Posted by Ben Gooden on Wed, Nov 11, 2020 @ 2:49 AM
The Rising Popularity Of “The Woonerf Design”: A Living Street Concept For Shared City Spaces
Vehicles play an essential role in today’s cities and growing nations.
For urban cities, they are an indication of a progressive economy. Cars, trucks and buses provide access to businesses through people and product transport. However, the drawback is that these same city streets have become grey places where vehicles are prioritised.
While busy roadways deliver unmistakable benefits, they don’t entirely enhance citizen welfare and overall human wellness within an urban landscape. Cars require significant space to drive and park – space that significantly reduces the opportunities for residents to walk freely, appreciate nature and enjoy outdoor activities. This is without even mentioning traffic, pollution and safety issues.
The revolutionary Woonerf design solves this problem by transforming trees found within urban environments into shared green spaces where pedestrians and vehicles can actually co-exist in an optimal balance.
Through it, you can improve the local community’s quality of living and heighten road safety in the city.
In this blog, we discuss the benefits and how this solution is possible.
What is “Woonerf”?
Woonerf is a Dutch urban planning concept which means “living street”.
This street model of shared space, low-speed limits and traffic calming was first implemented in the Netherlands and Belgium.
A Woonerf design places emphasis on the overall quality of life, rather than the speed of it. It’s for this reason that street furniture or speed reduction measures like bollards, limited sight distance and narrow paths of travel are utilised to lessen the volume of traffic, offering residents a greater sense of ease, safety and comfort when making use of city streets.
By implementing Woonerf techniques, an urban street is transformed to become a wide social space where pedestrians are encouraged to make use of the entire roadway, move freely from one point to another and participate in recreational activities.
A Woonerf-designed street creates no division between vehicles and people. Hence, it is referred to as a “shared space” that is open for cars but is also catered to giving citizens a pedestrian-friendly and welcoming environment.
One characteristic feature of Woonerf is landscaping. Through community gardens, plant boxes and thriving city trees throughout the area, people can experience optimal health and community benefits when travelling through their local city streets.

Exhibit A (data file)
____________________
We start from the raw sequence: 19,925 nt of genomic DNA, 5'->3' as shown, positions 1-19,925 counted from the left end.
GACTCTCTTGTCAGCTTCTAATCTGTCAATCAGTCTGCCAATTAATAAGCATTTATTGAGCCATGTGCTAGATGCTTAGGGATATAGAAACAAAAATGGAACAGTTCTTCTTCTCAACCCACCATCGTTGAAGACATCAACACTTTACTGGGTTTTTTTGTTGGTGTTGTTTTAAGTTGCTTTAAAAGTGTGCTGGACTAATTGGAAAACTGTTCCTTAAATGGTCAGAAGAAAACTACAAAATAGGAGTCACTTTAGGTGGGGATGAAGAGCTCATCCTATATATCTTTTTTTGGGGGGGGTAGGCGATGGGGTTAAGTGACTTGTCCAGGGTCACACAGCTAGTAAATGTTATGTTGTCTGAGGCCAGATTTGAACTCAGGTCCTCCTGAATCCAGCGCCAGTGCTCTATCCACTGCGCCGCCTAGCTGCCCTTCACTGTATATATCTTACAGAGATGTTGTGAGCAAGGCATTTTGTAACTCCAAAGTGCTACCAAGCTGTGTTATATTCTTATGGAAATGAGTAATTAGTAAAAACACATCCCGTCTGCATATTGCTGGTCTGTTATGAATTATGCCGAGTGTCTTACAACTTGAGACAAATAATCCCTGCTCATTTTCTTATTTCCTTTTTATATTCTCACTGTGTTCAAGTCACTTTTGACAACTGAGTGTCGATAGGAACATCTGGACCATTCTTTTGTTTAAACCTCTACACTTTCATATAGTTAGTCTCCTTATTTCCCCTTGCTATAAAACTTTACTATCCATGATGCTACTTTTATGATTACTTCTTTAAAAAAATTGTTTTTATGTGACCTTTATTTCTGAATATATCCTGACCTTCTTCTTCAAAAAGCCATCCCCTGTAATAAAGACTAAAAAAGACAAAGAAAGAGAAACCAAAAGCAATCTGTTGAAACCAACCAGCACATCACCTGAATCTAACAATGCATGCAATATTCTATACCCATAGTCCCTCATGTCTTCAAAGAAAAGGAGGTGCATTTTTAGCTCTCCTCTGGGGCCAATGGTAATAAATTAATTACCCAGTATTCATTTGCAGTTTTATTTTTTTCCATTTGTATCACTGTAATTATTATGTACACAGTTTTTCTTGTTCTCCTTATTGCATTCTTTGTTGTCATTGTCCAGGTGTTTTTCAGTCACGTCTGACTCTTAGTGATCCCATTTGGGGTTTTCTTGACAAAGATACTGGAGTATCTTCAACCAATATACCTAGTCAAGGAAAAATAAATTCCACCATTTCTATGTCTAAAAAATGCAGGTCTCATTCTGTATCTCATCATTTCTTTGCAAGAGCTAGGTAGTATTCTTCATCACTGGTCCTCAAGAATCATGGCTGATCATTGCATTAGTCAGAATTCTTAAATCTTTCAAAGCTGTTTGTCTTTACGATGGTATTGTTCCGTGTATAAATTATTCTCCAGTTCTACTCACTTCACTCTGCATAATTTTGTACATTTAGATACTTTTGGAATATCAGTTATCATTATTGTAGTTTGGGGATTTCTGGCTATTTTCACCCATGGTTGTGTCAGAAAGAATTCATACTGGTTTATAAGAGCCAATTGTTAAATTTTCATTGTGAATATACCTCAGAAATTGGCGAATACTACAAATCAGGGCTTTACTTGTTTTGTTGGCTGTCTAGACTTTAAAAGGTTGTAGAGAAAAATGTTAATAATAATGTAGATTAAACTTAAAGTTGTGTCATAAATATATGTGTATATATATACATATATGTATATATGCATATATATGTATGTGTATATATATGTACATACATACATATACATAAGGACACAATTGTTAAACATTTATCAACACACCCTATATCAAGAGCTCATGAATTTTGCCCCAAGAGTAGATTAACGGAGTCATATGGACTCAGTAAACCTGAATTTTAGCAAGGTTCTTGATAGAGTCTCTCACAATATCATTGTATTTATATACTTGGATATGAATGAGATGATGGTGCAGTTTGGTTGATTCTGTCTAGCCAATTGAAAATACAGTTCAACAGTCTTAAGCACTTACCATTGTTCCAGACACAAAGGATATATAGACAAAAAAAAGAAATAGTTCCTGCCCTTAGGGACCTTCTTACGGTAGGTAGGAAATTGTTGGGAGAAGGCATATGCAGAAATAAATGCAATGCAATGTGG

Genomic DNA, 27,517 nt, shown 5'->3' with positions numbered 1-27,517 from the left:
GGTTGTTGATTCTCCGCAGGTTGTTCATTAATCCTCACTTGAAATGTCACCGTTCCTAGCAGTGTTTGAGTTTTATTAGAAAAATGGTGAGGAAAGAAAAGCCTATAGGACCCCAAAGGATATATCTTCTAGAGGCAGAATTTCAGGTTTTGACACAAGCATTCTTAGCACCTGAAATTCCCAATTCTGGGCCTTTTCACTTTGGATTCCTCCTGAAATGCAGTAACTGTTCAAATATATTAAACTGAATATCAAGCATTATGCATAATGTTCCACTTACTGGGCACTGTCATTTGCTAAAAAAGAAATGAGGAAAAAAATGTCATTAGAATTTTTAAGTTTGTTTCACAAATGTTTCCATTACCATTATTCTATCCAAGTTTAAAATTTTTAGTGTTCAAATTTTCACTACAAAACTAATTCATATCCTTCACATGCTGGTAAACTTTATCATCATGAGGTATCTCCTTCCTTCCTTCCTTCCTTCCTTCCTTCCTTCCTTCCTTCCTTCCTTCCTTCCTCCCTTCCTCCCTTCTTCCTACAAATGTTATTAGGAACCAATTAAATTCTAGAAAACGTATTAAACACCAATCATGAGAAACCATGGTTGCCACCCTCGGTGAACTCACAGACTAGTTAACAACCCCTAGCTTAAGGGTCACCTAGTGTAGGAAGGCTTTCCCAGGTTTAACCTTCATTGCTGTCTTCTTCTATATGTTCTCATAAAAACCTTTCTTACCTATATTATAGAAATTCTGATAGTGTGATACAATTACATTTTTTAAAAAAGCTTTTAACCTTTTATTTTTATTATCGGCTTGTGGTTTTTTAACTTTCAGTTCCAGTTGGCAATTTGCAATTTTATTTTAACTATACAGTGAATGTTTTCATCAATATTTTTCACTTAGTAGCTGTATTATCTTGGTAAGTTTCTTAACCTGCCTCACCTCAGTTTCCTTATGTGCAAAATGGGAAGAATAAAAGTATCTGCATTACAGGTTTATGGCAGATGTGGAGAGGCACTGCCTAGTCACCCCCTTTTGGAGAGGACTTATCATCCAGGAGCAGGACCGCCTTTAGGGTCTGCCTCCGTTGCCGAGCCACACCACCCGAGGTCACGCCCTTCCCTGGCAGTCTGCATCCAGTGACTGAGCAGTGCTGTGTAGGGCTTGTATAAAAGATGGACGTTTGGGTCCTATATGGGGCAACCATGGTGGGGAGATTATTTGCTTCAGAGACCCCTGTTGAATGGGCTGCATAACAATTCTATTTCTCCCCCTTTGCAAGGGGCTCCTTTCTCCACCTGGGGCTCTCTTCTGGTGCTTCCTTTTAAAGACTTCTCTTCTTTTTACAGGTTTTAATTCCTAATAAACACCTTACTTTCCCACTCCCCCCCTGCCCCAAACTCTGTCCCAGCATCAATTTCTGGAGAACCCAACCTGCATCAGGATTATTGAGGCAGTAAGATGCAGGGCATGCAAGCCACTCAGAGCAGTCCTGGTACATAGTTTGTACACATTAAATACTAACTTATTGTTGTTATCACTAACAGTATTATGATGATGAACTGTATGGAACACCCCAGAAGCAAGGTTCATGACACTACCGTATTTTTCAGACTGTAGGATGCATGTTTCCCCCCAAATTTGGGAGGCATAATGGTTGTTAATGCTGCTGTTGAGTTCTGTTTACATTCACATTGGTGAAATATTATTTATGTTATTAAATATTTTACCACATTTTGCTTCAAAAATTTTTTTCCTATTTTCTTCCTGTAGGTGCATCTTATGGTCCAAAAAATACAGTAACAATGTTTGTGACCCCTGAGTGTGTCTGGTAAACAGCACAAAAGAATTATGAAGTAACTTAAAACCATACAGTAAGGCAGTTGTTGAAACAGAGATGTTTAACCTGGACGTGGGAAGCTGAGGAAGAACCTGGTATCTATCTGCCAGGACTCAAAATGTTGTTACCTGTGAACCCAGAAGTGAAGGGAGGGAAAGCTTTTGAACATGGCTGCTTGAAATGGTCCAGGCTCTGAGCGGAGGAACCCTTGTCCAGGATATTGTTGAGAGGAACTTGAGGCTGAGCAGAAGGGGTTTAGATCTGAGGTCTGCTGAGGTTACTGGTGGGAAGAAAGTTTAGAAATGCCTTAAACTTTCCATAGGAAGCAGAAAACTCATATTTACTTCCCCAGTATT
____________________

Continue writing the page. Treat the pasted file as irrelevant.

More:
Let’s demonstrate this with a practical example.
A real Woonerf case-study: John Hirsch Place in Winnipeg, Canada
Before the City of Winnipeg decided to revamp John Hirsch Place, it was simply a one-way road with sidewalks on either side and parking spaces along the edge of the street.
With the path hindered by garbage bins, fences and trees, John Hirsch Place was not very welcoming and accessible for citizens. The vehicle-centric road also didn’t feature pedestrian amenities that encouraged residents to the street.
Fortunately, the City of Winnipeg’s Transportation Master Plan addressed these concerns by enhancing the downtown’s street to become safer, greener and most importantly, accessible and equitable to all road users – including pedestrians.
The Woonerf model was then implemented at John Hirsch Place to reduce traffic on the residential road, increase road safety and position the idea of the street as a public open space where people could move freely from connected pathways, parking lots and buildings.
Today, the new roadway hosts a new layout without the traditional curb, sidewalk and boulevard set-up, but instead, with installed bollards to guide car traffic and give residents enough protection against vehicles – allowing them to co-exist safely in the city street. Another part of the Woonerf design you can see at John Hirsch Place is the significant lighting that encourages pedestrian activity even in the evening.
For the landscaping aspect of this Woonerf approach, Citygreen’s soil retention system was chosen. It facilitates the healthy growth of trees and shrubs at John Hirsch Place while offering structural strength as a sub-base for the roadway.
The role of Citygreen’s soil cell solution for Woonerf
The City of Winnipeg decided to utilise Citygreen’s soil cell solution due to the space constraints found within this particular urban environment. This soil retention system enables trees and shrubs in this Woonerf case study to have sufficient soil volume for their growth and development while maximising the available right-of-way for all road users.
The system also provides a stormwater management advantage for John Hirsch Place. Since Downtown Winnipeg is composed of old, combined sewer systems that already required maintenance, repair or replacement, the soil cell system was used to reduce the flow and loading within the aging combined sewer network.
The application of Citygreen’s soil cell solution for the Woonerf model utilised at John Hirsch Place has already supported the growth of approximately 600 perennials and 20 new and mature trees. This has led to an improved public right of way that has also cultivated a greener shared urban space for both vehicles and residents.
The Woonerf approach to city planning is blazing new trails in improving the quality of life in residential streets all across the world.
Citygreen, with its cutting-edge technology and urban landscape solutions, can help take the Woonerf model to a new level. Through innovative soil vault systems, improving pedestrian environments, addressing concerns about vehicle movements and enhancing streetscape can be achieved with a greener and more cost-effective way.